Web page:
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BULLEThiking archive
Scenic Drives Archive Photo
Sutherland Wash flows intermittently along the Canyon Loop Trail near Tucson.

© Kerrick James

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Editor's Note click to expand
Arizona Hiking Guide BookFrom "backyard"
hikes to overnight
excursions, our
Arizona Hiking
guidebook has
for everyone.
To order, call
or click here.

Canyon Loop Trail
There are plenty of reasons to visit Catalina State Park near Tucson. One of the best is this scenic loop, which offers a healthy dose of Mother Nature.

By Lauren Proper

nature lovers, take note: Whether you're into bird-watching, horseback riding or just checking out the scenery, the Canyon Loop Trail is right up your alley. Like so many trails in the Santa Catalina Mountains, this one highlights the varying habitats and vegetation of the region. Unlike so many of the others, the Canyon Loop is an option for just about anyone — it's rated "easy," and it lives up to its billing. It's an ideal desert hike, especially if you can work in either a sunrise or sunset.

The trail is located in Catalina State Park, which is on the outskirts of Tucson, just off of Oracle Road (State Route 77). There are eight other trails in the area, so pay attention to the marked posts.

Hiking counterclockwise on the Canyon Loop, begin on the Romero Canyon Trail. After crossing a dry creek, the trail forces you up a short but steep incline. Don't get discouraged, though. Everything beyond this point is easy. If you're feeling a little winded, there's a bench at the top where you can rest your lungs and take in the spectacular views, which include some of the more than 5,000 saguaros in the state park.

From the bench, the trail turns flat and continues straight for about a half-mile. At first, there's not much to look at. Then you see the intermingling of species — barrel cactuses seeking shelter under paloverdes, and ocotillos sprouting up among the shrubs — before reaching the next post. This is where the path bears left to make the loop, and passes the Sutherland Trail.

Moving on, you'll pass another bench before coming to steps lined on both sides by desert spoons, which look more like century plants than utensils. The trail descends to where a cool breeze will welcome you to another dry creek bed. Although water is rarely visible, you'll feel as though it's running right in front of you. And shortly thereafter, it is.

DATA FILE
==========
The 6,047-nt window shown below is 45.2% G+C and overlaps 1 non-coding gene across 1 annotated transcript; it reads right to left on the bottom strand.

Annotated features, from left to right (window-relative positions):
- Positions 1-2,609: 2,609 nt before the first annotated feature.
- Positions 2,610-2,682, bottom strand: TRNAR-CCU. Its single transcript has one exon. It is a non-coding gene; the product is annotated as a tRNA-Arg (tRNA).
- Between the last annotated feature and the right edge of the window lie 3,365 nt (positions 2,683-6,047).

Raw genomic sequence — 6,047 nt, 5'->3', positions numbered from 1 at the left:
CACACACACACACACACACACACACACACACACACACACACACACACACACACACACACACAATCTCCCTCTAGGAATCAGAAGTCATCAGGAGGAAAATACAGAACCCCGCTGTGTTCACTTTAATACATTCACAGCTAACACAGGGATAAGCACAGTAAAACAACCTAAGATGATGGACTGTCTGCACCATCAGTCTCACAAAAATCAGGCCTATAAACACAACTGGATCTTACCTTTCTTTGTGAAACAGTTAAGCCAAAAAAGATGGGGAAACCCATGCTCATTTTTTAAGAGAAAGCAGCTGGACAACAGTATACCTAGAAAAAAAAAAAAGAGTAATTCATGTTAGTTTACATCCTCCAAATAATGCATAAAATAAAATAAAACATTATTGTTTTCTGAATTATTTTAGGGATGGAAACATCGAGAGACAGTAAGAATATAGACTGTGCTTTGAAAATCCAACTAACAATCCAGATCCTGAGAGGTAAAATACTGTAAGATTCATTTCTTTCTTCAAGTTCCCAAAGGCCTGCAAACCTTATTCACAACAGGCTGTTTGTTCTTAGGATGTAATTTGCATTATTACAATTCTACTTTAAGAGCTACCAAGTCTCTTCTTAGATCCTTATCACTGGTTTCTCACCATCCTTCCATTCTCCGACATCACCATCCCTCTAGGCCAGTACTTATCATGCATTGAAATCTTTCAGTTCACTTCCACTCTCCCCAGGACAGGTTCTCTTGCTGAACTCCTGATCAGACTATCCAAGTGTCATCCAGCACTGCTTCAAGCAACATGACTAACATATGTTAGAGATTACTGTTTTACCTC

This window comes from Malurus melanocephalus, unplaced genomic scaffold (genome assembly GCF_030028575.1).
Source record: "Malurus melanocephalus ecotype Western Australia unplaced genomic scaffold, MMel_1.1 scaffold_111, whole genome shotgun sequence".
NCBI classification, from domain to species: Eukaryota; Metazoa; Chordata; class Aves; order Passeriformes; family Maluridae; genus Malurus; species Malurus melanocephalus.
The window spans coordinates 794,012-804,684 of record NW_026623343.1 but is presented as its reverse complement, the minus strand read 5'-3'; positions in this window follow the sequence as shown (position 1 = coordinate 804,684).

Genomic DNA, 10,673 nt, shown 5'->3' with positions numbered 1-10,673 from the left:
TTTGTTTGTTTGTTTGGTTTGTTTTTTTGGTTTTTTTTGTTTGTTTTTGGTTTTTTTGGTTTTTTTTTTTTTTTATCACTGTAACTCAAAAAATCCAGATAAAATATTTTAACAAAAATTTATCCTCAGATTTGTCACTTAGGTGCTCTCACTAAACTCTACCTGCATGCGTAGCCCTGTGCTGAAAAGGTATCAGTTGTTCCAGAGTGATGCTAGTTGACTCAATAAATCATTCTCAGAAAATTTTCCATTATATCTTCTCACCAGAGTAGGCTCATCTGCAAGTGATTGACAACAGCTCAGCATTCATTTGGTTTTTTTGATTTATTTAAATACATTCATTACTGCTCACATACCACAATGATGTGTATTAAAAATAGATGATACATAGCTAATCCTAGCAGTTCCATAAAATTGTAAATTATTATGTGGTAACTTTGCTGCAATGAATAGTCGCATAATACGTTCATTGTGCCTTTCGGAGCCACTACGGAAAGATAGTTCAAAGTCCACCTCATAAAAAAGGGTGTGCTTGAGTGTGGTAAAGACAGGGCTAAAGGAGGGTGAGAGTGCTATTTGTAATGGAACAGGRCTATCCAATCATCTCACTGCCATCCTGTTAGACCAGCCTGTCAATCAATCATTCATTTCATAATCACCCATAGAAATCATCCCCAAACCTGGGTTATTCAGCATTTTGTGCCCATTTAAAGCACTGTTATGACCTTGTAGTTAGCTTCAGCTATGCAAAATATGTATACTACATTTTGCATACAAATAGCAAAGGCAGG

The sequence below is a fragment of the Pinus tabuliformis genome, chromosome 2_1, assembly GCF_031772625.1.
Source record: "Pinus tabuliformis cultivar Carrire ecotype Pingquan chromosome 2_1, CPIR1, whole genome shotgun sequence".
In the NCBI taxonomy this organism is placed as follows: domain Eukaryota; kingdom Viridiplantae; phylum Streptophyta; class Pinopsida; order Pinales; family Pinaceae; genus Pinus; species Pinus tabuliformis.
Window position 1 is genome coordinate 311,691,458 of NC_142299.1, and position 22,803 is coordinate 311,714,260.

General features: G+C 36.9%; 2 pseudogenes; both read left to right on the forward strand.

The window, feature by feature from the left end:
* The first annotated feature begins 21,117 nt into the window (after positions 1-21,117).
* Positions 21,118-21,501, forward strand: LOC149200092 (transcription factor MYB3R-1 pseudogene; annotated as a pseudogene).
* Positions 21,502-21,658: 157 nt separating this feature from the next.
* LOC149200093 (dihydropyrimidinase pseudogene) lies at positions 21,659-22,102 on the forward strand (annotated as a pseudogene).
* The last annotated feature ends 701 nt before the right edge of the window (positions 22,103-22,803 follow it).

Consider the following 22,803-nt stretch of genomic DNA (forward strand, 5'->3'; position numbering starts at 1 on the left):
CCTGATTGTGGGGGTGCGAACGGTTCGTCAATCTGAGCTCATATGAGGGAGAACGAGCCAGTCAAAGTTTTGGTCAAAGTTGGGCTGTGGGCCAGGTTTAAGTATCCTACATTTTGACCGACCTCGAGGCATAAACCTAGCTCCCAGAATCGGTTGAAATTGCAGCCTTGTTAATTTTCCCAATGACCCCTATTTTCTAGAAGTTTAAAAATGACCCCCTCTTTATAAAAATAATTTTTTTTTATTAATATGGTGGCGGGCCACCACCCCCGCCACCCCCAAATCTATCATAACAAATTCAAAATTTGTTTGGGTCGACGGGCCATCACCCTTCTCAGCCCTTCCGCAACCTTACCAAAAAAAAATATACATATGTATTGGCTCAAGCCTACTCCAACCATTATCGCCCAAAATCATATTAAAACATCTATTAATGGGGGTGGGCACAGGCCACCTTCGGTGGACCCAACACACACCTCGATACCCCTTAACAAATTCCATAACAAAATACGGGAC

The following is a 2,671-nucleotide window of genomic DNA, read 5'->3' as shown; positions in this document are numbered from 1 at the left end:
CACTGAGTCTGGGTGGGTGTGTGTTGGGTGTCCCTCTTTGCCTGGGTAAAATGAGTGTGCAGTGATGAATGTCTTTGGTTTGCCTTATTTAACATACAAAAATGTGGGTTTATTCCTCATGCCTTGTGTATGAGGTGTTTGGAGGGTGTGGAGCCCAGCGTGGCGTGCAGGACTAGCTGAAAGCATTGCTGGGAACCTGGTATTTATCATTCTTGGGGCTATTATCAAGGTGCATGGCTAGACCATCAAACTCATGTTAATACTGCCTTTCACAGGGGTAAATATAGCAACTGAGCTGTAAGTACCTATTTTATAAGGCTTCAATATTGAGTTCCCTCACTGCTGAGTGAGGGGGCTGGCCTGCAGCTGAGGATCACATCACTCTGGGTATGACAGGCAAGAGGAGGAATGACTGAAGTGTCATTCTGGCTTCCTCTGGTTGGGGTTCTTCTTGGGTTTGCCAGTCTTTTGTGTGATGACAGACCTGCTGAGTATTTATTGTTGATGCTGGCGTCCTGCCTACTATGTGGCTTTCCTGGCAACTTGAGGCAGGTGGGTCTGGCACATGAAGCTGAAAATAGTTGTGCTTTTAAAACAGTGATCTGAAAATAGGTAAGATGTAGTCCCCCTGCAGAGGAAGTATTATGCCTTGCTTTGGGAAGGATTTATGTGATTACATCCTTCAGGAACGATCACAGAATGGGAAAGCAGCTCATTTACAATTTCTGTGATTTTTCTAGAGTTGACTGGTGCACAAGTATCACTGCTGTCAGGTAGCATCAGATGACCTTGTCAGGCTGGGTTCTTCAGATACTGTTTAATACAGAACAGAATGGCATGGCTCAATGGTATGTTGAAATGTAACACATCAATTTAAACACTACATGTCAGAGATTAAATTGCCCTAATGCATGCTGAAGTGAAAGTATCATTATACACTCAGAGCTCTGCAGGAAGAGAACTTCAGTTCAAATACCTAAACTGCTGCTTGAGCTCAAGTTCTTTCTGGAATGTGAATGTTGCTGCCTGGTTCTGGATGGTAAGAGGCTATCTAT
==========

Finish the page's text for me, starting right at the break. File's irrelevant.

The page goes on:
First, a shallow stream trickles slowly by, and then gradually turns into a more legitimate body of water, although it still looks more like Mother Nature accidentally left the faucet on. Keep in mind, these creeks are very different during monsoon season, and there's a good chance you'll get your feet wet.

Everything changes as soon as the moisture recedes. Morning glory vines wrap their benign-looking tentacles around anything they can find, literally strangling the life out of trees and creating canopy-like coverings over their bare brown branches. It looks like Arizona's version of Sleepy Hollow, and you'll forget that the hike started in the desert.

Enjoy it while you can. The air heats up as you cross the last empty creek bed, and the parking lot snaps you back into reality as the trail abruptly comes to an end. This is where the sunset comes in. If you time it just right, you'll catch the sun casting shades of blue and orange and yellow behind the saguaro-covered mountains ahead. It's the perfect ending.

Trail Guideclick to expand

Map of Area
2.3 miles round-trip

Difficulty: Easy

Elevation: 2,650 to 2,700 feet

Directions: In Tucson, drive north on Oracle Road (State Route 77) to the entrance of Catalina State Park. Turn right and continue to the ranger station, where you'll need to pay the day-use fee. The trailhead parking lot is .25 miles ahead.

Special Consideration: A $5 day pass is required.

Vehicle Requirements: None; accessible by all vehicles

Dogs Allowed: Yes (on a leash)

USGS Map: Mount Bigelow

Information: 520-628-5798 or azstateparks.com/Parks/CATA  

Leave No Trace Ethics:
  • Plan ahead and be prepared.
  • Travel and camp on durable surfaces.
  • Dispose of waste properly and pack out your trash.
  • Leave what you find.
  • Respect wildlife and minimize impact.
  • Be considerate of others.
  • >> Back to Hiking Archive

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